If you're all atwitter to read about Cal-EPA Secretary Linda Adams' trip to China, here's your chance: Adams is posting updates on her trip with blogging, Twitter and Facebook, accompanied by photos of Adams at Chinese restaurants and meeting government and business officials.
"The California Environmental Protection Agency is joining the social networking revolution," the agency told "friends and colleagues" in an April 22 email.
Joining the revolution means that Adams – or somebody on her staff — is posting brief updates on Twitter – a popular networking site where burst messages are limited to 140 characters – and on Facebook, where people post details about their activities, colleagues, friends, family and other items of interest.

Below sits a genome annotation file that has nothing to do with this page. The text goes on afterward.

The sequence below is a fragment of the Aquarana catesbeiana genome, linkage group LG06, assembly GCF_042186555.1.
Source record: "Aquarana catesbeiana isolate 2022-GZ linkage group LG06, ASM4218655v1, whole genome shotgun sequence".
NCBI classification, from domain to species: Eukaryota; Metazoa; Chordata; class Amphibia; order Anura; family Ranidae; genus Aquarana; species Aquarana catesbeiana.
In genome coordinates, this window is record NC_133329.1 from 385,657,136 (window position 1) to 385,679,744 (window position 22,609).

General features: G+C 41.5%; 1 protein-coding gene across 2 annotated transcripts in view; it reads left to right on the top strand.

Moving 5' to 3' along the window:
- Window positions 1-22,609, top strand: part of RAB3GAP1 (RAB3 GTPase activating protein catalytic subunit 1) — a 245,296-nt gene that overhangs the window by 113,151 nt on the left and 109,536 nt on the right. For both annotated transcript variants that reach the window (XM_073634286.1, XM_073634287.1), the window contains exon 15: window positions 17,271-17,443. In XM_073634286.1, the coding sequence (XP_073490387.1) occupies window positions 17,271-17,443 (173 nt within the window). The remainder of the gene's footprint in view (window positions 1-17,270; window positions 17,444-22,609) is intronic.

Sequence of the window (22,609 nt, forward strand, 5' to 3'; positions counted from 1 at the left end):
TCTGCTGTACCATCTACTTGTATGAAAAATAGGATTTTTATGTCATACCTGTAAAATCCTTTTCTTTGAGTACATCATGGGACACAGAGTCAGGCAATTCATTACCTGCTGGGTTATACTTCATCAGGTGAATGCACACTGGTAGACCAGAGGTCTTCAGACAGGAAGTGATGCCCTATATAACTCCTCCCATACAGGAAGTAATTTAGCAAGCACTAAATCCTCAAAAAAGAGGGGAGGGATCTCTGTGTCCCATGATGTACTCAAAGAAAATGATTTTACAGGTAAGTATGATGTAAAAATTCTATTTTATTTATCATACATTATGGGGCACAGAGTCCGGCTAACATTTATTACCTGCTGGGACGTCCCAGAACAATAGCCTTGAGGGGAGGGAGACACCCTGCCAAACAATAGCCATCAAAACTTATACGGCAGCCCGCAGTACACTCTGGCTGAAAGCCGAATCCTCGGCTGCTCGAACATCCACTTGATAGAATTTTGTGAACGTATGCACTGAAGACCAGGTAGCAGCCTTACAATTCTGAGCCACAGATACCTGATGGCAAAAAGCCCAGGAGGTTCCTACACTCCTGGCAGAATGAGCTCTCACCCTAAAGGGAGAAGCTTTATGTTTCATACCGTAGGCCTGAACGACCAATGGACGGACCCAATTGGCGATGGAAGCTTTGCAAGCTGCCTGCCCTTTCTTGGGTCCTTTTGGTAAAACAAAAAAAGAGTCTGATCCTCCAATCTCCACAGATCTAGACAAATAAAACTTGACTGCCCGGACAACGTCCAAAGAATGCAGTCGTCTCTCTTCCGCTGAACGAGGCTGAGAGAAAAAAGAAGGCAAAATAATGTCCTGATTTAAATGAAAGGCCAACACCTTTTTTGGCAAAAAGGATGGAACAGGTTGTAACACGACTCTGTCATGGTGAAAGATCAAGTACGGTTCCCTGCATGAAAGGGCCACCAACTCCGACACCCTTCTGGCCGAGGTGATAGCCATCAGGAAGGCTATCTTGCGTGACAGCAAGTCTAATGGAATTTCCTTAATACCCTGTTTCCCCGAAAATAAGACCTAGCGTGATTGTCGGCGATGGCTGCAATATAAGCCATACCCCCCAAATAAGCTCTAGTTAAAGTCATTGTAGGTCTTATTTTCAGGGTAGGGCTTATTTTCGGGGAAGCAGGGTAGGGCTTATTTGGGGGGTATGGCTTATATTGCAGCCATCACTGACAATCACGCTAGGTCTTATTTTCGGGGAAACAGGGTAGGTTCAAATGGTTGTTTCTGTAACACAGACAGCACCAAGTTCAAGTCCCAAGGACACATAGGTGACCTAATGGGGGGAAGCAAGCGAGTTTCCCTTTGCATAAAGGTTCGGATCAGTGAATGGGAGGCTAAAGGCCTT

The tweets aren't breathless or compelling — this is government, after all – but they are informative and give a sense of real-time pacing, which is the point.
"Getting ready to speak to a packed crowd at AmCham (American Chamber of Commerce) on federal economic stimulus," Adams tweeted. "Panel moderator keeps using terms ‘black company' versus ‘green company' – what do you think about the labeling?" Adams asked about two dozen readers following her tweets. "Meeting with NRDC (China's agency in charge of climate) was very successful, more on my blog…" she said, noting that on the way to the meeting, "the traffic is terrible in rain."
It's routine stuff, but in world of the state bureaucracy, it reflects something of a sea-change: A powerful state agency using social networking devices to get real-time messaging directly to readers and viewers. Presumably, they aren't replacing press releases, although the most recent press release released by Cal-EPA was April 16, according to agency's web site, while the blogging and Twittering is current.